Remember that patent that made Microsoft remove the ability to embed XML tags in word documents (http://www.zdnet.com/blog/btl/examine-the-patent-that-made-selling-microsoft-word-a-crime/22595)? It was an obvious solution to an obvious problem. Anyway, I know I’m preaching to the choir here, but if we can use an absurd result to educate the public about this, maybe it will change things the way the insurance companies leveraged the McDonalds hot coffee result to change public opinion (http://en.wikipedia.org/wiki/Liebeck_v._McDonald%27s_Restaurants).
Comment by reskeptic -
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Yahoo is a laughable company, but really, they did this with Google when Google was JUST about to go for their IPO as well. And hey, now look at Facebook. Nice timing Yahoo, let’s just wait it out for right before their IPO. I hope Yahoo fails and stays as a dying company, Facebook should not be the sacrificial lamb.
Oh, do I sense a hint of sympathy for his former client.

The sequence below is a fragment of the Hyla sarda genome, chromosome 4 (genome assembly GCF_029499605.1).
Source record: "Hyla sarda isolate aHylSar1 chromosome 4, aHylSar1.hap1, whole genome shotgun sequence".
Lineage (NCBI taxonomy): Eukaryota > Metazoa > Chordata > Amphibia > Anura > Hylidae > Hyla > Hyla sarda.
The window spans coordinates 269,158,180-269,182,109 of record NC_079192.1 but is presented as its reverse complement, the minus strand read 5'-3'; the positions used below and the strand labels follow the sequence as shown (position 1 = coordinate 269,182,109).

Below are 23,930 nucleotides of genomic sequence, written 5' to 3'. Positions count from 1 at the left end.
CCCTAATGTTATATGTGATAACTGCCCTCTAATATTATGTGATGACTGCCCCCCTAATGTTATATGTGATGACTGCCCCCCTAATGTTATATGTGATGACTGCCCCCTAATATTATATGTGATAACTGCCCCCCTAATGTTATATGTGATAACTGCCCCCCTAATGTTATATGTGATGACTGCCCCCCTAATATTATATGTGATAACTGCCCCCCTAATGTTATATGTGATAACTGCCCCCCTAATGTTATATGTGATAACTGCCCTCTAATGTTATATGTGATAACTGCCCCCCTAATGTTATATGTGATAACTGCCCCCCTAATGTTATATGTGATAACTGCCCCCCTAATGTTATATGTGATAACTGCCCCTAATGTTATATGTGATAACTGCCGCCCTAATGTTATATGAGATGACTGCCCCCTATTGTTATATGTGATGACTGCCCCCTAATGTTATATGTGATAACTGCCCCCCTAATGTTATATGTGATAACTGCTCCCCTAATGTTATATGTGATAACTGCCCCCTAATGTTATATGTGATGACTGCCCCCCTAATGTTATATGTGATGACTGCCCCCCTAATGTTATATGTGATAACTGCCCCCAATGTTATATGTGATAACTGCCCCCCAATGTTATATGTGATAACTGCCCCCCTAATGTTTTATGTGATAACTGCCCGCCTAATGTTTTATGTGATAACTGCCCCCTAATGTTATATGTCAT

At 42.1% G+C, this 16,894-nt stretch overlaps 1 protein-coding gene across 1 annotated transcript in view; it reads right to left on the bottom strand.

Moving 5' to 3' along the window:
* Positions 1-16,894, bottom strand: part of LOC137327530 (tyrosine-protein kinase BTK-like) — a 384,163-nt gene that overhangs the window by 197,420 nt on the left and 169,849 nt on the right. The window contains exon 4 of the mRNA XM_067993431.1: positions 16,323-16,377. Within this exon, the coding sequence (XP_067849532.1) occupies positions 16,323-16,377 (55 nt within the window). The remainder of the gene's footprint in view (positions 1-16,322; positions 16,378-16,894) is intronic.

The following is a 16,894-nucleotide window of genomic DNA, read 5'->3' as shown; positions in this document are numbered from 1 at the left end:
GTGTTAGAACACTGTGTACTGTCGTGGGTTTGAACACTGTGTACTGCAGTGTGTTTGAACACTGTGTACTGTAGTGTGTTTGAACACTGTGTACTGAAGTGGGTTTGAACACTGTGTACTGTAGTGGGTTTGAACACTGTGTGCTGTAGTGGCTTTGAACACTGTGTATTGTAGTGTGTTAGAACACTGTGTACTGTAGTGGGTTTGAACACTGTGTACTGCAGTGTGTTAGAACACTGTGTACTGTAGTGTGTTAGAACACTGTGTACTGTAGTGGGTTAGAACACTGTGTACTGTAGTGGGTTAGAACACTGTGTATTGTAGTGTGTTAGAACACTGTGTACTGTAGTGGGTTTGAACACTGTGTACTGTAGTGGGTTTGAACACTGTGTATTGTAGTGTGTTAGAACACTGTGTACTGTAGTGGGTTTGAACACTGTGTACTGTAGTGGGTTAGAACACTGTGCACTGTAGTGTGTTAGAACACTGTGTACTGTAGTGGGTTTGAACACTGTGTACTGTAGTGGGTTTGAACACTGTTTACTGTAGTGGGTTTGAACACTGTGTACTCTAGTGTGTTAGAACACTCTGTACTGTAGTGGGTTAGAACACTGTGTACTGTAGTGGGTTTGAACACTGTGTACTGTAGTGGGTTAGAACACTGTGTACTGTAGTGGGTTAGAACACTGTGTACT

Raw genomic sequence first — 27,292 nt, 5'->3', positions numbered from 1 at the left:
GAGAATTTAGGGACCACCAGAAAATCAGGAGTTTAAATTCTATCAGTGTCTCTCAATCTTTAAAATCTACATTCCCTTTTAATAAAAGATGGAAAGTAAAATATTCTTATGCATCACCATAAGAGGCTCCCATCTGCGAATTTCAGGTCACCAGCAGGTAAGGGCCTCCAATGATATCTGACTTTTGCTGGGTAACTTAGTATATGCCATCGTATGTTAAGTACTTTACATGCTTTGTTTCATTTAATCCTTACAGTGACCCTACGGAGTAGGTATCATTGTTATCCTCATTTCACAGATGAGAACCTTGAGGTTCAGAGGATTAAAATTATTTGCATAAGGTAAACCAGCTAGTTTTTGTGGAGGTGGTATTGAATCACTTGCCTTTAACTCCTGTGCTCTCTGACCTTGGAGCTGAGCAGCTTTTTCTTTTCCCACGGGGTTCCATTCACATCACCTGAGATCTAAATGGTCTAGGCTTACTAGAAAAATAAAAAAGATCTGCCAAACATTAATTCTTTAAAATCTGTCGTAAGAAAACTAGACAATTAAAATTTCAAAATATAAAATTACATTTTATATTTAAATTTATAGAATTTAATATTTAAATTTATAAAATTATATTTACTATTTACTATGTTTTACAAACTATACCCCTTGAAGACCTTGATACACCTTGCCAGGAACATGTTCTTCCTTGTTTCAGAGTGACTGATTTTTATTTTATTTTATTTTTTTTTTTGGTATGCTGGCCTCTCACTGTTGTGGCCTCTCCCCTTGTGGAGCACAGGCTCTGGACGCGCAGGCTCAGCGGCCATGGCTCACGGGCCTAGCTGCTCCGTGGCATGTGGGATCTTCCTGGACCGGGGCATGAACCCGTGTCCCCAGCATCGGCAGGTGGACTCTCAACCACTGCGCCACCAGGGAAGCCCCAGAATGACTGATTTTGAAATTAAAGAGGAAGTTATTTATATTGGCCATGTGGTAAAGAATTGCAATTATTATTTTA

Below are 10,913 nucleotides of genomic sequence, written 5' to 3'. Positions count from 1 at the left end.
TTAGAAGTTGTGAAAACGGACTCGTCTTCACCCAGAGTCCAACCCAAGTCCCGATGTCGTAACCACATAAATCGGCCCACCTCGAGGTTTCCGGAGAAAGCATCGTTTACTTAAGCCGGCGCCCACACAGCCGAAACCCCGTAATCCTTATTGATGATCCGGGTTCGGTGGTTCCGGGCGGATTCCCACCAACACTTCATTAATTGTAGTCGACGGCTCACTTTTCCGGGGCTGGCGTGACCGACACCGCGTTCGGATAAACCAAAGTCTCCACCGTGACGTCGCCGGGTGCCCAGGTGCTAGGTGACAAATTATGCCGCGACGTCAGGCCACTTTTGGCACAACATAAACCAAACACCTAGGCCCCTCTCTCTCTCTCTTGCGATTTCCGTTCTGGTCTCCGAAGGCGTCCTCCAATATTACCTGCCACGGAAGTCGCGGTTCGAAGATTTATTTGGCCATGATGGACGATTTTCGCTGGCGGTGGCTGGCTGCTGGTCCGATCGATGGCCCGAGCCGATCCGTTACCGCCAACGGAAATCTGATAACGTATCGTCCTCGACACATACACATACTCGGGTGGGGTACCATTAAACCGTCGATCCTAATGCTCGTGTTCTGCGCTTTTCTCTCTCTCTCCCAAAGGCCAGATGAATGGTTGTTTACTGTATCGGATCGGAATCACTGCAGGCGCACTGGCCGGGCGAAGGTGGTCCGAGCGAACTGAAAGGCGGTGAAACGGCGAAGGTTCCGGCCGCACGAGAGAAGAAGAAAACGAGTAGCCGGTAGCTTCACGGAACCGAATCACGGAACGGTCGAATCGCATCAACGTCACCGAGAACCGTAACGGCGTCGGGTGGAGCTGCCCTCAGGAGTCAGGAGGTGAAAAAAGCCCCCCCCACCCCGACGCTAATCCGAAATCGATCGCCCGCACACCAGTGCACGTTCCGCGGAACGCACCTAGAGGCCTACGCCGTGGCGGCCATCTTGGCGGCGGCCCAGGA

Haha, I joke.
Comment by omgsorrythatsiteexists -
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Mark, I’m a huge fan, really I am. I talk about you to my family with respect and admiration. I don’t do that for, well, pretty much anyone else. And I agree that there are lots of patent trolls out there, like the one you recently encountered on Shark Tank that patented putting holes in clothing to string wires.
I did have a personal experience at VMware that pertains. VMware created software to virtualize servers based on the Intel processor, something that no one had done before (at least for Intel processors) and many (mistakenly) said couldn’t be done. Once the software became popular, imitators came along, looking to sell there companies to Microsoft. VMware had to use their patents to protect the company from the biggest software company in the world. It didn’t stop them completely, but it slowed them down, because they couldn’t simply copy what VMware had done and then give it away for free.